MS and Insomnia Reviewed by NeuroPerspective

The May/June 2019 issue of NeuroPerspective  has been released, offering detailed reviews of two therapeutic areas, as well as coverage and commentary regarding significant developments in the CNS therapeutics space.

The first therapeutic sector review covers Multiple Sclerosis, which to some degree represents the kind of therapeutic efficacy and choices that the rest of the neurotherapeutics area aspires to achieve, but remains problematic for some populations and in the risk-benefit profiles available for the disease modifiers. Biogen‘s commercial dominance is  being threatened by the highly successful advent of Roche‘s Ocrevus and what will eventually turn into a  parade of patent expirations.  Progressive MS, both Primary and Secondary, has only begun to be addressed by Ocrevus and Mayzent, and with far less impact than can be brought to bear on Relapsing-Remitting MS. Even in RRMS, patients have generally had to confront a choice between efficacy and safety, where the most impactful therapeutics also come with the most dire adverse event risks (e.g. Tysabri and PML). Beyond disease-slowing, MS is the context where regenerative therapies are most likely to first make their mark in the neuro field, with remyelination high on the priority list. In terms of high profile programs, the development of new targets in neuroinflammation is very applicable to MS, with programs from Sanofi/Denali, Merck KGa, Annexon, and Disarm Therapeutics among the most interesting approaches. Remyelination/regeneration is the goal of programs from AbbVie, Biogen, and Roche/Inception 5, with ‘inhibiting the inhibitors’ and fostering oligodendrocyte differentiation standing out as the primary tactics.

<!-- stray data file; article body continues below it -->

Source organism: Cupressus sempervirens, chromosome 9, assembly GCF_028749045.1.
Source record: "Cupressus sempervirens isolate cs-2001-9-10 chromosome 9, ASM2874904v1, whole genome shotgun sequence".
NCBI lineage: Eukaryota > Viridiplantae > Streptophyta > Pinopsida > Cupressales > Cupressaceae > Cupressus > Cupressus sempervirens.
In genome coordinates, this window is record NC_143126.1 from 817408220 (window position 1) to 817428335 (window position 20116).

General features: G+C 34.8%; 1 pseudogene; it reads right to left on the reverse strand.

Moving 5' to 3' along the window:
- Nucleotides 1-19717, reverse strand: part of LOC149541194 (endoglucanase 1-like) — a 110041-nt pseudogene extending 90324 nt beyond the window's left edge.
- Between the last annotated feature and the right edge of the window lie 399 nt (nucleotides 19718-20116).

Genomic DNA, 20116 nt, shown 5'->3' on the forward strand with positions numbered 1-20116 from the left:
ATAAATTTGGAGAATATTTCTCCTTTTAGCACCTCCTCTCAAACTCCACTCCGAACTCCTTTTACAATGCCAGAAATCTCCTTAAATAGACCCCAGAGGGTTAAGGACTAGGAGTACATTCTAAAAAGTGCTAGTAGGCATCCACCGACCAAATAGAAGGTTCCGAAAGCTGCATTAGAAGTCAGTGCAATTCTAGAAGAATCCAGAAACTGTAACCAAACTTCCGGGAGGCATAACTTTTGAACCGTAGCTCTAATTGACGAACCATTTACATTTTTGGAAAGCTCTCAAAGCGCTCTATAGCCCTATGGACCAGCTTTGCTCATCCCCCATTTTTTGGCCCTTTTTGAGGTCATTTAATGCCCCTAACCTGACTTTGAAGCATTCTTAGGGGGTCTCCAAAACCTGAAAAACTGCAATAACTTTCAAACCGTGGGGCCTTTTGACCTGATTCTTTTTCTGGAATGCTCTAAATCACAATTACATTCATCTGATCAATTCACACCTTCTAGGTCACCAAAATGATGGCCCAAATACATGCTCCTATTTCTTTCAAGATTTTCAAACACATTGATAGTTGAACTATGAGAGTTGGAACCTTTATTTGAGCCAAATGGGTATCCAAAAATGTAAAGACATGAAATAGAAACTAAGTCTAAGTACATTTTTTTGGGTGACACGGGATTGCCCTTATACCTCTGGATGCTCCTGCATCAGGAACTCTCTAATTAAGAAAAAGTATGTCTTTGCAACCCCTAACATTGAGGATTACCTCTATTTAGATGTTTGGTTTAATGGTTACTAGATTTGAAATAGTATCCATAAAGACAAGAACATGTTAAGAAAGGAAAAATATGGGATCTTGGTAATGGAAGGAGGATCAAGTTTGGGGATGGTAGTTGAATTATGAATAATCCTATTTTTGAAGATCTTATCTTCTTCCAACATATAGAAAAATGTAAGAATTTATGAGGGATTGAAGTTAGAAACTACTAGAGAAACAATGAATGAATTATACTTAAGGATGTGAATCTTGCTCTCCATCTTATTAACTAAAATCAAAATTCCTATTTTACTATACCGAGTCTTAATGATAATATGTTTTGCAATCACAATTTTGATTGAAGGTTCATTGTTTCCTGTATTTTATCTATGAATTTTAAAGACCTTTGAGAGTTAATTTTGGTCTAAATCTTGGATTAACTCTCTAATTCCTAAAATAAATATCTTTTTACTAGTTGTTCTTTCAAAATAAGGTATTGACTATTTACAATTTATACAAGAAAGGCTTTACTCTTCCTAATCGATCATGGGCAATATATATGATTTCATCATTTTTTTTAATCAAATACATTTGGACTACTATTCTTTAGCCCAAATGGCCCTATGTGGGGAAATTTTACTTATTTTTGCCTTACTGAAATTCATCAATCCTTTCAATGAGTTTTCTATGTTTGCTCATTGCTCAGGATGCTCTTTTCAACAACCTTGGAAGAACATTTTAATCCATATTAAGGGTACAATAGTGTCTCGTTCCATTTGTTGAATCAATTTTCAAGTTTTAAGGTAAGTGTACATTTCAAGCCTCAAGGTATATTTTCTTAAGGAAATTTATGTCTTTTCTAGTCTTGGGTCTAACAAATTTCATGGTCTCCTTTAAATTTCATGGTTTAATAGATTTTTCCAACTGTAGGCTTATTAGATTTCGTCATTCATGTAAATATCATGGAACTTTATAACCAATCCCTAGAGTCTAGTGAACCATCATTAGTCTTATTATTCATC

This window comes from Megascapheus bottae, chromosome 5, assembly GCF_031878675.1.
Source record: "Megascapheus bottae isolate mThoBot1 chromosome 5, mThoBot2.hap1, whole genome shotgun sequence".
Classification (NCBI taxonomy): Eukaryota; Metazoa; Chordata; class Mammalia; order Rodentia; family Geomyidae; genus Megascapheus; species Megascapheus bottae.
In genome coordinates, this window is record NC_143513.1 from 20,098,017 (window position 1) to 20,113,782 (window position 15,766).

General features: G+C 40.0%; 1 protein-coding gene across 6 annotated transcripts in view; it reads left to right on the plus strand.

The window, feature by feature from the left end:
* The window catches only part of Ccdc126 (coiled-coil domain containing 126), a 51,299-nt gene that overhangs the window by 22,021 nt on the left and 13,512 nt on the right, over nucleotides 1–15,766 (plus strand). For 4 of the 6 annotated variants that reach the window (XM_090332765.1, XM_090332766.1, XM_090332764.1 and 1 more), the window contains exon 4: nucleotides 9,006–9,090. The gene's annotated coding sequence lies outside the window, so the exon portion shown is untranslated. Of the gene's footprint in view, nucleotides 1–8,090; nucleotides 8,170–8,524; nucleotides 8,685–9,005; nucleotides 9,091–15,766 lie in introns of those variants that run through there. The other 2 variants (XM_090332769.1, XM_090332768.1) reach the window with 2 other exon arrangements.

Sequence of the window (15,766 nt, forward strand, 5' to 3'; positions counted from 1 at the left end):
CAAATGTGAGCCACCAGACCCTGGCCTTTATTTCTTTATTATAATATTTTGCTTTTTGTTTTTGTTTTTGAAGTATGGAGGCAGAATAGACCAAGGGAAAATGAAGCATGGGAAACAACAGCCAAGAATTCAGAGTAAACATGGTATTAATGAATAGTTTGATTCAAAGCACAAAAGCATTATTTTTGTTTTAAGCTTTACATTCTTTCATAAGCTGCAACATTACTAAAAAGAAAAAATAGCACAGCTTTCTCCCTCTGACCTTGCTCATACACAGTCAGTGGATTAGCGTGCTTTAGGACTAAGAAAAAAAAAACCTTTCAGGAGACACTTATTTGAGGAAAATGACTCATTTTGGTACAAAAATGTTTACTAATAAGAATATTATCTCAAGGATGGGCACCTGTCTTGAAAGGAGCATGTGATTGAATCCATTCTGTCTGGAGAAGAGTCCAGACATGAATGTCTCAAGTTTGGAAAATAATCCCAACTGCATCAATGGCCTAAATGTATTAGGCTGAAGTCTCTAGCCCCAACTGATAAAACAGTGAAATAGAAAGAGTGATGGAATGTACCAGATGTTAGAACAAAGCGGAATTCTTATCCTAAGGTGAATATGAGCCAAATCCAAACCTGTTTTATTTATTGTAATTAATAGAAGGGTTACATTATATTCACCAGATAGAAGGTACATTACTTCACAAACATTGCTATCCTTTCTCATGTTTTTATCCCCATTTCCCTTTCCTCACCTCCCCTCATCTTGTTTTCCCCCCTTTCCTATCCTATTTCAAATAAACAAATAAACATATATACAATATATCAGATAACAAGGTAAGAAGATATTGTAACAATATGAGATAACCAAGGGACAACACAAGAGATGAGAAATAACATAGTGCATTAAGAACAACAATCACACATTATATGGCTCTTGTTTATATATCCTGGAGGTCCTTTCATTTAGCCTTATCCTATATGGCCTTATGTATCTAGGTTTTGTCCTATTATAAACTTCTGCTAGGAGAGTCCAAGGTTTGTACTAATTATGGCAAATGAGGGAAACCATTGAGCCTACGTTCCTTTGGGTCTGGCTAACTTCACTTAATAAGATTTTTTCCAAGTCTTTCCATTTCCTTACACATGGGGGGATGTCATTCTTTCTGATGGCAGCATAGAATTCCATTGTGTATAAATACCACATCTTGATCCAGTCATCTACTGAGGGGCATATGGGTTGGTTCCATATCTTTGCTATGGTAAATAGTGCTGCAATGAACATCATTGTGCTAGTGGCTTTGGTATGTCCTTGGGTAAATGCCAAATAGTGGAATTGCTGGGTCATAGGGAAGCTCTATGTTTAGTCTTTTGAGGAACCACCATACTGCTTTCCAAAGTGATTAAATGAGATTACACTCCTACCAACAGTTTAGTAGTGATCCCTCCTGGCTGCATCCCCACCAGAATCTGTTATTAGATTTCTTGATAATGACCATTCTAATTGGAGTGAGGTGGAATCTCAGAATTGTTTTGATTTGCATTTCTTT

The second therapeutic sector review covers Insomnia, an area which is dominated by GABAergic generics, but is also the context for the therapeutic elucidation of the orexin receptor system as a means of modulating wakefulness and sleep. There is  an active debate as to how best utilize the orexin system, via dual receptor agonists, as was the case with Merck’s Belsomra (as well as Eisai/Purdue, Idorsia), or selective orexin-2 agonists, such as Minerva Neuroscience’s seltorexant. The FDA’s priorities have gone somewhat askew in the insomnia field, with a preoccupation with rare side effects and subtle decrements in ‘next-day driving’, which are less of a real-life problem than untreated insomnia and the heavy reliance upon OTC soporifics which have substantial next-day residual effects.

The May/June issue also includes discussion of recent developments for companies addressing depression (JNJ/Janssen, Allergan); substantial doubts regarding the viability of NGF mAbs in pain; and the obstacles the FDA has been presenting to pain companies, particularly in the ‘abuse-deterrent’ space.

More than 150 pharma and biotech firms, VCs, NIH researchers,  and academic tech transfer offices subscribe to NeuroPerspective to ensure that they are up-to-date with the coverage of developments in the neurotherapeutics industry. NI Research is the leading publisher of independent research on the neurotherapeutics industry, and has developed an unmatched information base regarding both publicly and privately held CNS companies. NeuroPerspective is the authoritative, independent, monthly review of the neurotherapeutics area, providing critical analyses of therapeutics-in-development.  A one-year (1-5 user) subscription to NeuroPerspective is $2800.  Special startup, nonprofit, and academic pricing is available. The May/June issue of NeuroPerspective is available as a single-issue purchase for $600.